Longmont moves to create its own gun safety laws.
During its regular meeting Tuesday, the Longmont City Council directed staff to craft five gun safety ordinances it will discuss and consider at future meetings.
Longmont Mayor Joan Peck said she directed staff in June to research legal issues of local gun safety ordinances and felt it was time for the city to address the issue.
“Since that motion, we've had an open meeting to discuss the various measures to take and executive sessions on legal aspects,” Peck said. “So we've been watching the legal landscape and I think for me it is time to make some ordinances”
The five ordinances would ban open and concealed carry in sensitive places such as preschools, daycare centers, playgrounds, and toddler swimming pools, raise the purchasing age limit within city limits to 21, require a 10-day waiting period to received possession of a gun purchased within city limits, ban unserialized guns more commonly known as ghost guns, and require signage warning the dangers of guns to children on gun stores.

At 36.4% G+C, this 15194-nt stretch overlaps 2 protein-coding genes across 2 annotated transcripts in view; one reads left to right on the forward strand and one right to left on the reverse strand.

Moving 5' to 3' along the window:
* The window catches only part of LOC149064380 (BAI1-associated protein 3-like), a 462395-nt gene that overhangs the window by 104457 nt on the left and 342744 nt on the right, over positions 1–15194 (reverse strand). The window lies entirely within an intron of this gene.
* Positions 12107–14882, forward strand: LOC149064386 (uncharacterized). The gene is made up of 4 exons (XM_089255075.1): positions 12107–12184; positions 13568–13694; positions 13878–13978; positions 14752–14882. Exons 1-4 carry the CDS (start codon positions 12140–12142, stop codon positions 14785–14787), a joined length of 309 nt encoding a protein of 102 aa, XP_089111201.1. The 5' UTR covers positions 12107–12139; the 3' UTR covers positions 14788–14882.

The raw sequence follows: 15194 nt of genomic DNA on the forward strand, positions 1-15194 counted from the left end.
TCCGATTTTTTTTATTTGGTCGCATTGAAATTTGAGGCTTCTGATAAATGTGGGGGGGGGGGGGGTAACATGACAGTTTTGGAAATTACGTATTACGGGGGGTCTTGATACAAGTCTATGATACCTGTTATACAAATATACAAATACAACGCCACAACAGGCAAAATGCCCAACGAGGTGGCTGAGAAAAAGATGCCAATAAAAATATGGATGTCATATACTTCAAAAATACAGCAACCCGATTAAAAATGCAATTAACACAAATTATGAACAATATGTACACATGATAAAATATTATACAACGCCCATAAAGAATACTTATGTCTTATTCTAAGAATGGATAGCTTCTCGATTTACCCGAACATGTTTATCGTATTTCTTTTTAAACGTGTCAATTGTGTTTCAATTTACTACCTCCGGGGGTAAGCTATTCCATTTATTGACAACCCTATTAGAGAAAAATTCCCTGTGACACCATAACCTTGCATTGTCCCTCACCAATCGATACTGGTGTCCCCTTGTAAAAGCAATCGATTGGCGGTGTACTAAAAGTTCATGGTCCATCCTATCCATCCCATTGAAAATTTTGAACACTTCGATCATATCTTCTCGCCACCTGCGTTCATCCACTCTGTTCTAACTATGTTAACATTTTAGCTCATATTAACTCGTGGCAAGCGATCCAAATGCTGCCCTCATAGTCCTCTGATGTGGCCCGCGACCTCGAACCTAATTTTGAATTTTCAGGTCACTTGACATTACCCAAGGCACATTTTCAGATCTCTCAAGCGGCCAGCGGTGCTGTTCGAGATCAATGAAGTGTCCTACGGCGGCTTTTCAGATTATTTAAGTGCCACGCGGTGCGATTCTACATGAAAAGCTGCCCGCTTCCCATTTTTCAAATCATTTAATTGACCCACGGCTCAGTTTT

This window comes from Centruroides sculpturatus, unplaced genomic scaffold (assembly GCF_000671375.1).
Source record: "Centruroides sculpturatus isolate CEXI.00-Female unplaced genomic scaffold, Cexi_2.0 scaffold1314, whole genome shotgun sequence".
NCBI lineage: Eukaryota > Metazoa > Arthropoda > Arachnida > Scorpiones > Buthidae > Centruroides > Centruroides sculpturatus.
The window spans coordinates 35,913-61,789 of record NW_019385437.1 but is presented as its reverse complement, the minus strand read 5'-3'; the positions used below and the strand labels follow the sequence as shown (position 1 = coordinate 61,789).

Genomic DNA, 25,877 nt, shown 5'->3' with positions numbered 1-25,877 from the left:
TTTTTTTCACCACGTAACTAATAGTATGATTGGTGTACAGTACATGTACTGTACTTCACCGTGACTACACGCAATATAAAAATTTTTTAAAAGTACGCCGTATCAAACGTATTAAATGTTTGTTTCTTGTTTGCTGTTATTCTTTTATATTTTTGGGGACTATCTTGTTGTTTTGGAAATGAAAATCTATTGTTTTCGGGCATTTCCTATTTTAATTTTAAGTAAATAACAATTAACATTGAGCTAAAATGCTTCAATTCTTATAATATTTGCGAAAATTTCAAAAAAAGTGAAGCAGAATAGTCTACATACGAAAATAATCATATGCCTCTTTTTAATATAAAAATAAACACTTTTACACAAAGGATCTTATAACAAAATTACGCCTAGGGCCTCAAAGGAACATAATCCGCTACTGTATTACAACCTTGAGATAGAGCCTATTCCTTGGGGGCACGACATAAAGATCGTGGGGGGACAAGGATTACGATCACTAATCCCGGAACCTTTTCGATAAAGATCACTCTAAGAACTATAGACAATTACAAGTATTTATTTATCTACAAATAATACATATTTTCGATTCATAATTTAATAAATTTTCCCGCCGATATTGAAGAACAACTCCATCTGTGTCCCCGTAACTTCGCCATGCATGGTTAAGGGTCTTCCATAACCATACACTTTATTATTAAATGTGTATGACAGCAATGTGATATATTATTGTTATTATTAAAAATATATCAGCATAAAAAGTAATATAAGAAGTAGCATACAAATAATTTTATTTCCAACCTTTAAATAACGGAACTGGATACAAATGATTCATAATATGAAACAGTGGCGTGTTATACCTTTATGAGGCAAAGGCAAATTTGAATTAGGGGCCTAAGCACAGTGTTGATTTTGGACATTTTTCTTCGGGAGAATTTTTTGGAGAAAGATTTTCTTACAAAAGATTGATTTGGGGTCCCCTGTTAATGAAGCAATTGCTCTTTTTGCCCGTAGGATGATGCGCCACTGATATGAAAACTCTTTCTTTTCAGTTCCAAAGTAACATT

Some council members voiced their reservations.
Councilwoman Marcia Martin opposed discussing the minimum age limit on gun sales. She believed that should be determined by the state legislature.
“We've got Larimer County on the north and Weld County on the north and east chock-full of gun stores that are not going to constrain themselves in this way,” Martin said. “I don't think that doing it within the Longmont city limits would do anything but complicate the lives of our public safety force.”
Martin also opposed mandatory signage in gun stores. Along with the age purchasing limit, City Councilman Tim Waters joined Martin in opposing the waiting period following the gun sales.
Longmont is the latest city in Boulder County to create gun safety laws. Boulder County, Boulder City, Louisville, and Superior passed similar ordinances this summer. They were all met with legal action from the Loveland-based Rocky Mountain Gun Owners.
Peck wants to avoid a similar response.
“I have had discussions with our legal department twice before deciding on how to word this. The decisions and the cases coming down in the country and the decisions around those are all over the place,” Peck said. “So, I hope that we don't have any lawsuits against it. But, we'll see what happens.”
A date to present and discuss Longmont’s proposed ordinances was not set.
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